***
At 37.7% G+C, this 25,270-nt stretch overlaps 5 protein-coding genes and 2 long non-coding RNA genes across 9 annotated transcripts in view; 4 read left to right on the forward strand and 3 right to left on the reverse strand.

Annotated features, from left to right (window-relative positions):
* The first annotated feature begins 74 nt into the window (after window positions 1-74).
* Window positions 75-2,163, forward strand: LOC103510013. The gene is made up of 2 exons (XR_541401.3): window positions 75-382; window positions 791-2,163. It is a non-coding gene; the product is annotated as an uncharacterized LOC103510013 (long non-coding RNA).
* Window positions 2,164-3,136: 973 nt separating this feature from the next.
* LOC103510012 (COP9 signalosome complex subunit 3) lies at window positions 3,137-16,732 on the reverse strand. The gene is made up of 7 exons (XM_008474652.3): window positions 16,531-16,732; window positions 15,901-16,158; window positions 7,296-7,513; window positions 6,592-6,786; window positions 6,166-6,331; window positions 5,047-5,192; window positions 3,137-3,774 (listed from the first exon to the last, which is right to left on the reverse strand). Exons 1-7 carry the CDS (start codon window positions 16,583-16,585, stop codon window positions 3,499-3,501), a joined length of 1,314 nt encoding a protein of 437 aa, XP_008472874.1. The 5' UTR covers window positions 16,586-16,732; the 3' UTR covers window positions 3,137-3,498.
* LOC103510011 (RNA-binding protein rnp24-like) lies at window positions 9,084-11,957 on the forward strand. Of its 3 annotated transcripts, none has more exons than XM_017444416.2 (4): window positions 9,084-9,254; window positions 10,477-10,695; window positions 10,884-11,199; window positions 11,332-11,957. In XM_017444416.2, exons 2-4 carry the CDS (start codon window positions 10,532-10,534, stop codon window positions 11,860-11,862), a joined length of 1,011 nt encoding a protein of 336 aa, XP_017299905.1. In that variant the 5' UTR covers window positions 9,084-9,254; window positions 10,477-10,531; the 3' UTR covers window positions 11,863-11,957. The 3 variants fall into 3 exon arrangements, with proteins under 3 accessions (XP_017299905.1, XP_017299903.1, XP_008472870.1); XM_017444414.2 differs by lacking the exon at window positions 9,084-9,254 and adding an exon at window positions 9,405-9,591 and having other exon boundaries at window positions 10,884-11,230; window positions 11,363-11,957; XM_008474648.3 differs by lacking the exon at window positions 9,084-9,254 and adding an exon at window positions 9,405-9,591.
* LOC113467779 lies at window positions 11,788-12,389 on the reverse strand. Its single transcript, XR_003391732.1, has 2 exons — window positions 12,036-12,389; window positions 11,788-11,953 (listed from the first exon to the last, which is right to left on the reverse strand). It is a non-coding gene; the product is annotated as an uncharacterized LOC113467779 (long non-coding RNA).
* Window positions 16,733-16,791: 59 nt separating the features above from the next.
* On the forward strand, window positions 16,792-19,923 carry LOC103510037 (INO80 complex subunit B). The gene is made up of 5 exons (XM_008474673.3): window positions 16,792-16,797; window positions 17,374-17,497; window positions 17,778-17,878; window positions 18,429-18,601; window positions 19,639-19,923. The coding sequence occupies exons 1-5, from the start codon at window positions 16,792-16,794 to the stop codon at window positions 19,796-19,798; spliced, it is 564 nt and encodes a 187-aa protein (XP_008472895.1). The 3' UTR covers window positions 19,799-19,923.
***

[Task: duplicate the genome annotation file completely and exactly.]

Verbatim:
At 37.7% G+C, this 25,270-nt stretch overlaps 5 protein-coding genes and 2 long non-coding RNA genes across 9 annotated transcripts in view; 4 read left to right on the forward strand and 3 right to left on the reverse strand.

Annotated features, from left to right (window-relative positions):
* The first annotated feature begins 74 nt into the window (after window positions 1-74).
* Window positions 75-2,163, forward strand: LOC103510013. The gene is made up of 2 exons (XR_541401.3): window positions 75-382; window positions 791-2,163. It is a non-coding gene; the product is annotated as an uncharacterized LOC103510013 (long non-coding RNA).
* Window positions 2,164-3,136: 973 nt separating this feature from the next.
* LOC103510012 (COP9 signalosome complex subunit 3) lies at window positions 3,137-16,732 on the reverse strand. The gene is made up of 7 exons (XM_008474652.3): window positions 16,531-16,732; window positions 15,901-16,158; window positions 7,296-7,513; window positions 6,592-6,786; window positions 6,166-6,331; window positions 5,047-5,192; window positions 3,137-3,774 (listed from the first exon to the last, which is right to left on the reverse strand). Exons 1-7 carry the CDS (start codon window positions 16,583-16,585, stop codon window positions 3,499-3,501), a joined length of 1,314 nt encoding a protein of 437 aa, XP_008472874.1. The 5' UTR covers window positions 16,586-16,732; the 3' UTR covers window positions 3,137-3,498.
* LOC103510011 (RNA-binding protein rnp24-like) lies at window positions 9,084-11,957 on the forward strand. Of its 3 annotated transcripts, none has more exons than XM_017444416.2 (4): window positions 9,084-9,254; window positions 10,477-10,695; window positions 10,884-11,199; window positions 11,332-11,957. In XM_017444416.2, exons 2-4 carry the CDS (start codon window positions 10,532-10,534, stop codon window positions 11,860-11,862), a joined length of 1,011 nt encoding a protein of 336 aa, XP_017299905.1. In that variant the 5' UTR covers window positions 9,084-9,254; window positions 10,477-10,531; the 3' UTR covers window positions 11,863-11,957. The 3 variants fall into 3 exon arrangements, with proteins under 3 accessions (XP_017299905.1, XP_017299903.1, XP_008472870.1); XM_017444414.2 differs by lacking the exon at window positions 9,084-9,254 and adding an exon at window positions 9,405-9,591 and having other exon boundaries at window positions 10,884-11,230; window positions 11,363-11,957; XM_008474648.3 differs by lacking the exon at window positions 9,084-9,254 and adding an exon at window positions 9,405-9,591.
* LOC113467779 lies at window positions 11,788-12,389 on the reverse strand. Its single transcript, XR_003391732.1, has 2 exons — window positions 12,036-12,389; window positions 11,788-11,953 (listed from the first exon to the last, which is right to left on the reverse strand). It is a non-coding gene; the product is annotated as an uncharacterized LOC113467779 (long non-coding RNA).
* Window positions 16,733-16,791: 59 nt separating the features above from the next.
* On the forward strand, window positions 16,792-19,923 carry LOC103510037 (INO80 complex subunit B). The gene is made up of 5 exons (XM_008474673.3): window positions 16,792-16,797; window positions 17,374-17,497; window positions 17,778-17,878; window positions 18,429-18,601; window positions 19,639-19,923. The coding sequence occupies exons 1-5, from the start codon at window positions 16,792-16,794 to the stop codon at window positions 19,796-19,798; spliced, it is 564 nt and encodes a 187-aa protein (XP_008472895.1). The 3' UTR covers window positions 19,799-19,923.